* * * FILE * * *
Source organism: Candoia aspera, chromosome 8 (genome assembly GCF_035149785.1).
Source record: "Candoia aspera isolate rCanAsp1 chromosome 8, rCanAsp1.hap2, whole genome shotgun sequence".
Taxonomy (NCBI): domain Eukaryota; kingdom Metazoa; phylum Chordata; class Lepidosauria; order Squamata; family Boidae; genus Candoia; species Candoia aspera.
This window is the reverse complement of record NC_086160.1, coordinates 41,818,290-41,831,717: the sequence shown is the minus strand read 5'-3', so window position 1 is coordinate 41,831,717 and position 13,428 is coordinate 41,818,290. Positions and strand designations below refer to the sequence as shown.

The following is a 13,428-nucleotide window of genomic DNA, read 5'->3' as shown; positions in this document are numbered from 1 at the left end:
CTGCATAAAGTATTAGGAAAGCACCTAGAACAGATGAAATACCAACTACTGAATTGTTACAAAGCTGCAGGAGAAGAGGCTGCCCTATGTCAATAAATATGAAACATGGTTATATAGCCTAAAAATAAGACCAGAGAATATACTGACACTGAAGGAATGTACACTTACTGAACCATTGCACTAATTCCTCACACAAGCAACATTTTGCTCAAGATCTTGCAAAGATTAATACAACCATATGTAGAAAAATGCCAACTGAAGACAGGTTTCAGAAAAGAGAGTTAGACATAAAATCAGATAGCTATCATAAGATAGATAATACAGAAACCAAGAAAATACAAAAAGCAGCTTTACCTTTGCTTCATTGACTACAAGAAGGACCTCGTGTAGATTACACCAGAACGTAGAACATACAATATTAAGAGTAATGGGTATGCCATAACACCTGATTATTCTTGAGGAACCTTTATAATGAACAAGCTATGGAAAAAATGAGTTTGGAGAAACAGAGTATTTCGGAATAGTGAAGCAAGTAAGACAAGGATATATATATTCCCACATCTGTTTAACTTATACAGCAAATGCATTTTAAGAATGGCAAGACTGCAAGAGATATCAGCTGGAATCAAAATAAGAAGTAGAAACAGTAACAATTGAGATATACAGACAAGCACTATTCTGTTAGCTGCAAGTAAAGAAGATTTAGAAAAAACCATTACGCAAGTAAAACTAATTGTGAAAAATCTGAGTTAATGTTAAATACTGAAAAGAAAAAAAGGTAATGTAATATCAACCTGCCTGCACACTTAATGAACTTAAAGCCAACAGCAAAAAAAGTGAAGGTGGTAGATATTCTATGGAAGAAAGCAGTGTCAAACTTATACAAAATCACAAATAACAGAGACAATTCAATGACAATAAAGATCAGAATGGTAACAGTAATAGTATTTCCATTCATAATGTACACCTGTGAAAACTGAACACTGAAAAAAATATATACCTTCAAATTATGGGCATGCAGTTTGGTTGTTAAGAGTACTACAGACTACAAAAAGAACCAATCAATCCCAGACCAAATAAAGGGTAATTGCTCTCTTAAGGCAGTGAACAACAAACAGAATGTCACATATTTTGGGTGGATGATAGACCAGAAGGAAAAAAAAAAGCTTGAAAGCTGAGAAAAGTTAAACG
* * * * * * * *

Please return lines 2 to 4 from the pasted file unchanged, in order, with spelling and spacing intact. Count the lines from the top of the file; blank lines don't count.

Source record: "Candoia aspera isolate rCanAsp1 chromosome 8, rCanAsp1.hap2, whole genome shotgun sequence".
Taxonomy (NCBI): domain Eukaryota; kingdom Metazoa; phylum Chordata; class Lepidosauria; order Squamata; family Boidae; genus Candoia; species Candoia aspera.
This window is the reverse complement of record NC_086160.1, coordinates 41,818,290-41,831,717: the sequence shown is the minus strand read 5'-3', so window position 1 is coordinate 41,831,717 and position 13,428 is coordinate 41,818,290. Positions and strand designations below refer to the sequence as shown.